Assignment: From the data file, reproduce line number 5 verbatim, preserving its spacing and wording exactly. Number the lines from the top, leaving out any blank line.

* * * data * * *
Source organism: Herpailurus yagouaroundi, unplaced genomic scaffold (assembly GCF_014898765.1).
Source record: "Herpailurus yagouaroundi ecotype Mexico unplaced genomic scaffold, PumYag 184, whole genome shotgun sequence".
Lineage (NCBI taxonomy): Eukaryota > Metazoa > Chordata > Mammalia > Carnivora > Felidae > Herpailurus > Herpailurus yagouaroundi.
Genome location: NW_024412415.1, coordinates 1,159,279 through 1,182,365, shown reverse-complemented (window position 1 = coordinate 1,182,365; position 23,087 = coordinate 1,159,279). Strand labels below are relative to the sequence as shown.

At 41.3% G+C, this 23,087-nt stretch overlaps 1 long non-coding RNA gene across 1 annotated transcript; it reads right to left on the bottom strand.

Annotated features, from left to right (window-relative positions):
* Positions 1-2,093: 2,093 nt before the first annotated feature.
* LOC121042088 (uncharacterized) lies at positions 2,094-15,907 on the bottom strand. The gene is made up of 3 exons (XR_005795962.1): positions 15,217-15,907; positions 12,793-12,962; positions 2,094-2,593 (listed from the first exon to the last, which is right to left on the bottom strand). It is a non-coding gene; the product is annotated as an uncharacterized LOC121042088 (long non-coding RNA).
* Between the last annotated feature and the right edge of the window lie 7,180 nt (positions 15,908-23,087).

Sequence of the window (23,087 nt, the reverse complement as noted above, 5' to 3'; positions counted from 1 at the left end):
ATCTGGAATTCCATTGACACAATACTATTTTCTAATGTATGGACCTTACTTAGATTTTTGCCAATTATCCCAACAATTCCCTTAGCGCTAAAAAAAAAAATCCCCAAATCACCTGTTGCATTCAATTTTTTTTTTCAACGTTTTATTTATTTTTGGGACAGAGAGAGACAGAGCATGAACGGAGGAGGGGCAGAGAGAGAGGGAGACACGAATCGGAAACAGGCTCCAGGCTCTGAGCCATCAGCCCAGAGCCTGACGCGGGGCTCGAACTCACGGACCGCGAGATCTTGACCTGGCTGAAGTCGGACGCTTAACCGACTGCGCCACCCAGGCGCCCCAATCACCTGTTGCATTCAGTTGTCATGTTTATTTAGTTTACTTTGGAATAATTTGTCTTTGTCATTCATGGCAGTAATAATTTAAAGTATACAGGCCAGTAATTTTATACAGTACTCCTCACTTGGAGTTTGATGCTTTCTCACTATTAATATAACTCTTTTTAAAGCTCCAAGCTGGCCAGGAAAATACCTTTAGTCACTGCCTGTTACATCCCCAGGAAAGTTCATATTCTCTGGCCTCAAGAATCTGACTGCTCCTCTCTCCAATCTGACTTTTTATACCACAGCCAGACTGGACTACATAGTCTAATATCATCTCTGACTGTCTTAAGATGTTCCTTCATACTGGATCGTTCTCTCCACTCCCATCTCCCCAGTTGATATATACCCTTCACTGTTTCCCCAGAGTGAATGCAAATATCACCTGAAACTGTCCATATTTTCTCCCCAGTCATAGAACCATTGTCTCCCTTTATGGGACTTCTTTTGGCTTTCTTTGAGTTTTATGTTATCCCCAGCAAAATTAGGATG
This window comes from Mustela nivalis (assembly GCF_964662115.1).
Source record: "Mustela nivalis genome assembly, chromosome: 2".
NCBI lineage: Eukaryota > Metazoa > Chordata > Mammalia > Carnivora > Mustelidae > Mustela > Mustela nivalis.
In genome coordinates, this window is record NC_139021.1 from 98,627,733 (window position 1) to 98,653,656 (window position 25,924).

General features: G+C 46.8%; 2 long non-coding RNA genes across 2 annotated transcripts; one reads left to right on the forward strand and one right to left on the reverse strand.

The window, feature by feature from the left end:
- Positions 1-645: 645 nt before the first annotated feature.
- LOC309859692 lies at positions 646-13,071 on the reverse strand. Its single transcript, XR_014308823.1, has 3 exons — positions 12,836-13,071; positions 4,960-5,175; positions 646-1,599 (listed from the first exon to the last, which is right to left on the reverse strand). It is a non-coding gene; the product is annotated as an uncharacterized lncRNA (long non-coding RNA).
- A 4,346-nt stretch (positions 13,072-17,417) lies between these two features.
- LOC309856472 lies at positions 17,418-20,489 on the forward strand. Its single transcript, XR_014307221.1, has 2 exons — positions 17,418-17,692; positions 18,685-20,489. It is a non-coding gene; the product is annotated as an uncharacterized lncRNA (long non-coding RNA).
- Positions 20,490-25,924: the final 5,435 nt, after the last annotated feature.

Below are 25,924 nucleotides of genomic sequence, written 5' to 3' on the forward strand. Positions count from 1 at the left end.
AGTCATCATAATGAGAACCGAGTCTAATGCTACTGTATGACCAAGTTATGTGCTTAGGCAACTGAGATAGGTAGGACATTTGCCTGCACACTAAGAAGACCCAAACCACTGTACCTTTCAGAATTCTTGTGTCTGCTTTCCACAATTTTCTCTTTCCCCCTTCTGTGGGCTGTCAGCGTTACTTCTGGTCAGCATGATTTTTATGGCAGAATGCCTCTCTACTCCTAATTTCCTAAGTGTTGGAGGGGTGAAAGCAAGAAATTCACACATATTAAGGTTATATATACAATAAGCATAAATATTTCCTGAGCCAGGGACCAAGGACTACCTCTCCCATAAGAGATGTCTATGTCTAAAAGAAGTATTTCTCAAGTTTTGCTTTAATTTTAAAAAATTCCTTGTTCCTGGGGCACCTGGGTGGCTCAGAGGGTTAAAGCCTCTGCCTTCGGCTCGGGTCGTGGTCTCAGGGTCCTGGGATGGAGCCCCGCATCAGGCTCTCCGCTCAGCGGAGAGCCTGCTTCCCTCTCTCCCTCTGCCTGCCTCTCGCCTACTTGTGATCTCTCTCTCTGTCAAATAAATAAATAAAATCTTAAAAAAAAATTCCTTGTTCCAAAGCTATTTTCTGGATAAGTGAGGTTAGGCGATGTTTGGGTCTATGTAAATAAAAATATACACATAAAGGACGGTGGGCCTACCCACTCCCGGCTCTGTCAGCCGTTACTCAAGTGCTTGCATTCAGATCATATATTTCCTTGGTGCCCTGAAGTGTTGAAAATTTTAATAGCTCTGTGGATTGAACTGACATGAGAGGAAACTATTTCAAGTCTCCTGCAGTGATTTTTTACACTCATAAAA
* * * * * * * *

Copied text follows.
At 41.3% G+C, this 23,087-nt stretch overlaps 1 long non-coding RNA gene across 1 annotated transcript; it reads right to left on the bottom strand.